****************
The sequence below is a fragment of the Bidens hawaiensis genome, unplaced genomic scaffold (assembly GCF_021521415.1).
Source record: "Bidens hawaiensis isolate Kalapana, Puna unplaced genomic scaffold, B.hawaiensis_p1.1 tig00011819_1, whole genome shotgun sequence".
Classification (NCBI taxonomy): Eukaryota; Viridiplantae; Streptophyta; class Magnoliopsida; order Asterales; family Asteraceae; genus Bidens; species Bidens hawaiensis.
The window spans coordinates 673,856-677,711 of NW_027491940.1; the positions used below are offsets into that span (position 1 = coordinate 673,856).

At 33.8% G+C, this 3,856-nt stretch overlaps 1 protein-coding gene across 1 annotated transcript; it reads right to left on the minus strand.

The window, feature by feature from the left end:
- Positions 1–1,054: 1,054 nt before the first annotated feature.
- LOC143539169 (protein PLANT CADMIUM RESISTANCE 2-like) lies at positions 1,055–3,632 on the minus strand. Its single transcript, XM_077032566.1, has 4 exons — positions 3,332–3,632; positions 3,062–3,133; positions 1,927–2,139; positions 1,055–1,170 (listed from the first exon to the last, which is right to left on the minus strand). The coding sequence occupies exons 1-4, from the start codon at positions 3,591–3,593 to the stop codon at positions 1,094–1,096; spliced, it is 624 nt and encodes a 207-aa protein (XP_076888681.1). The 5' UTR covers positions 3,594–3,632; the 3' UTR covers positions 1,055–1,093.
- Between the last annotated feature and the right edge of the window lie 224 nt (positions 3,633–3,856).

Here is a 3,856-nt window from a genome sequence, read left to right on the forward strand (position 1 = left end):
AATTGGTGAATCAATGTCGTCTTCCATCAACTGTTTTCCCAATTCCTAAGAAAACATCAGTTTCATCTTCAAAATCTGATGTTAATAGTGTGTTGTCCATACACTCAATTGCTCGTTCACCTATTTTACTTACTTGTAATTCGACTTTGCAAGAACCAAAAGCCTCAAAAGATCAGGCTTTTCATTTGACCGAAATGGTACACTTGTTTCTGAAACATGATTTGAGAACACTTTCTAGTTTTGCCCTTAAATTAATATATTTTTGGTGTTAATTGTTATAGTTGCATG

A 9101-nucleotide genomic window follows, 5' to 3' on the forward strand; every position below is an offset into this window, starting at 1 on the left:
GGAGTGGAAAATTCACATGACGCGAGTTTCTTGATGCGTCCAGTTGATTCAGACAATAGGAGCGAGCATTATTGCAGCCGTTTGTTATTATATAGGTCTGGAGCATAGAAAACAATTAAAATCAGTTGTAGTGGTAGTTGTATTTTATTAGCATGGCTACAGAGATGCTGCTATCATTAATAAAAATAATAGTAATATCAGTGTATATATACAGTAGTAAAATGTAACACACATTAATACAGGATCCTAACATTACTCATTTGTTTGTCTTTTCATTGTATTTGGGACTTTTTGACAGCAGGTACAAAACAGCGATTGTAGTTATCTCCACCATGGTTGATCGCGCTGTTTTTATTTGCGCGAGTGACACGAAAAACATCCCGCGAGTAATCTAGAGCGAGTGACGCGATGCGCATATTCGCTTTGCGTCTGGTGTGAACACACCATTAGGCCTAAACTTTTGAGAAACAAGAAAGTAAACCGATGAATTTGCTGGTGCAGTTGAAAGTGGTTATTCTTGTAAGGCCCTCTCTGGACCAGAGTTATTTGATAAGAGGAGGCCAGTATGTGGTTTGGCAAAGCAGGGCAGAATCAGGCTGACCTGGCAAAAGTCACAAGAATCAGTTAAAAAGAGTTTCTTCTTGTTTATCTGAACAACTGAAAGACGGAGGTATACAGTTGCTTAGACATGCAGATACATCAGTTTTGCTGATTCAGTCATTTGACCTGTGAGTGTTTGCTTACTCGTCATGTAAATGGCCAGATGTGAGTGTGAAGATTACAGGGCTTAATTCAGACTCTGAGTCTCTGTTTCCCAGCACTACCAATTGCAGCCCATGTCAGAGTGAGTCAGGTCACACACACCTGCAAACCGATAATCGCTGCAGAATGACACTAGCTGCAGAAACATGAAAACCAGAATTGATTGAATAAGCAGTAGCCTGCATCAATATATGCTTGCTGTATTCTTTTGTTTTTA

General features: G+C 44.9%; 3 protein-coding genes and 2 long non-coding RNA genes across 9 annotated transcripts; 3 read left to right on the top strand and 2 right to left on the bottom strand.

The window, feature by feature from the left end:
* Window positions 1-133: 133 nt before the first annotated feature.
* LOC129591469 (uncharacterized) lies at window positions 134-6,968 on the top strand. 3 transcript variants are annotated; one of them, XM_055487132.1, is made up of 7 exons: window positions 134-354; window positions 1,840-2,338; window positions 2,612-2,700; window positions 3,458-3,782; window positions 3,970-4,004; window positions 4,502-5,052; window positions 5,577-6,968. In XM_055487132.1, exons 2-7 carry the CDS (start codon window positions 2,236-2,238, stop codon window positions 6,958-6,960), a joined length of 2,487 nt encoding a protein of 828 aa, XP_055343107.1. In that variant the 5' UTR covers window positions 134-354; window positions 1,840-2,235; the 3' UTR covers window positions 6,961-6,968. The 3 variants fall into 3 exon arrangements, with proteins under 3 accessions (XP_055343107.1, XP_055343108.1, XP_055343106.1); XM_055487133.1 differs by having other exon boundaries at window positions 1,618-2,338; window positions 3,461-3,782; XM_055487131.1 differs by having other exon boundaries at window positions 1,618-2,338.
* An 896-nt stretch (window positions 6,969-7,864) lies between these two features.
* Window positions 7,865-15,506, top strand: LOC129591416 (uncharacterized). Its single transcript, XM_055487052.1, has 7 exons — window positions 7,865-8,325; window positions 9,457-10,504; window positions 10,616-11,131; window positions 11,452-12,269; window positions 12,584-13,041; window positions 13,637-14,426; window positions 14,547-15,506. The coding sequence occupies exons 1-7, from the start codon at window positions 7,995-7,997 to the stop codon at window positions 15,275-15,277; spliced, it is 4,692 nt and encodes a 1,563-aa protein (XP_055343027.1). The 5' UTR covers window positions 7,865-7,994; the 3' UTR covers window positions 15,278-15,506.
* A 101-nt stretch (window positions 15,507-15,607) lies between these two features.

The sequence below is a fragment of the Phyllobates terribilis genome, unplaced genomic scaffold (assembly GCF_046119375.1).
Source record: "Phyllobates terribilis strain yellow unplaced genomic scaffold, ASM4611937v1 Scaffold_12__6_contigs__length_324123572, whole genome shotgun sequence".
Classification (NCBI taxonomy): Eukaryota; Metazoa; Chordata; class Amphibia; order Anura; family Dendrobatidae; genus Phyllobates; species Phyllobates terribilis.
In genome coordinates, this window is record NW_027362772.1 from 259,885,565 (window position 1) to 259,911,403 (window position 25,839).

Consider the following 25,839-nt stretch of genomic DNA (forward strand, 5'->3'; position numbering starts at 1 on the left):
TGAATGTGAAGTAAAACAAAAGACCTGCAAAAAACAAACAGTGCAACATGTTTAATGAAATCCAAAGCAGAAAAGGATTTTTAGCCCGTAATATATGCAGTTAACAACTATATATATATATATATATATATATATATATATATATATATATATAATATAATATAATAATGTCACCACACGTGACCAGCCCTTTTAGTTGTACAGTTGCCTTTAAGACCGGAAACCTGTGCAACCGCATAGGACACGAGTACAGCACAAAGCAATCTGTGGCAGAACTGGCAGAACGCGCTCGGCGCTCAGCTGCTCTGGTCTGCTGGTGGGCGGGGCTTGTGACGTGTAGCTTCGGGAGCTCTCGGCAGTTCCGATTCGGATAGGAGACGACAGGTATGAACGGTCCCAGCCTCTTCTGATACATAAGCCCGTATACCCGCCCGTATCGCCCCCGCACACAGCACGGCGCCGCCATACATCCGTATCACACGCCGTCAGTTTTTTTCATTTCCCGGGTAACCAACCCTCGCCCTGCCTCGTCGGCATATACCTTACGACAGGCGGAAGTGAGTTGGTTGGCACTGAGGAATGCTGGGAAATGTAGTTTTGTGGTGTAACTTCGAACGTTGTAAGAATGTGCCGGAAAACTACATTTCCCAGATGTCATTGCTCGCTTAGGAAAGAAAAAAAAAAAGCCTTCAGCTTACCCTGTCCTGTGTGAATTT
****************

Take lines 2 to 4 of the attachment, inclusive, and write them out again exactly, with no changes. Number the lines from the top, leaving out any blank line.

Source record: "Bidens hawaiensis isolate Kalapana, Puna unplaced genomic scaffold, B.hawaiensis_p1.1 tig00011819_1, whole genome shotgun sequence".
Classification (NCBI taxonomy): Eukaryota; Viridiplantae; Streptophyta; class Magnoliopsida; order Asterales; family Asteraceae; genus Bidens; species Bidens hawaiensis.
The window spans coordinates 673,856-677,711 of NW_027491940.1; the positions used below are offsets into that span (position 1 = coordinate 673,856).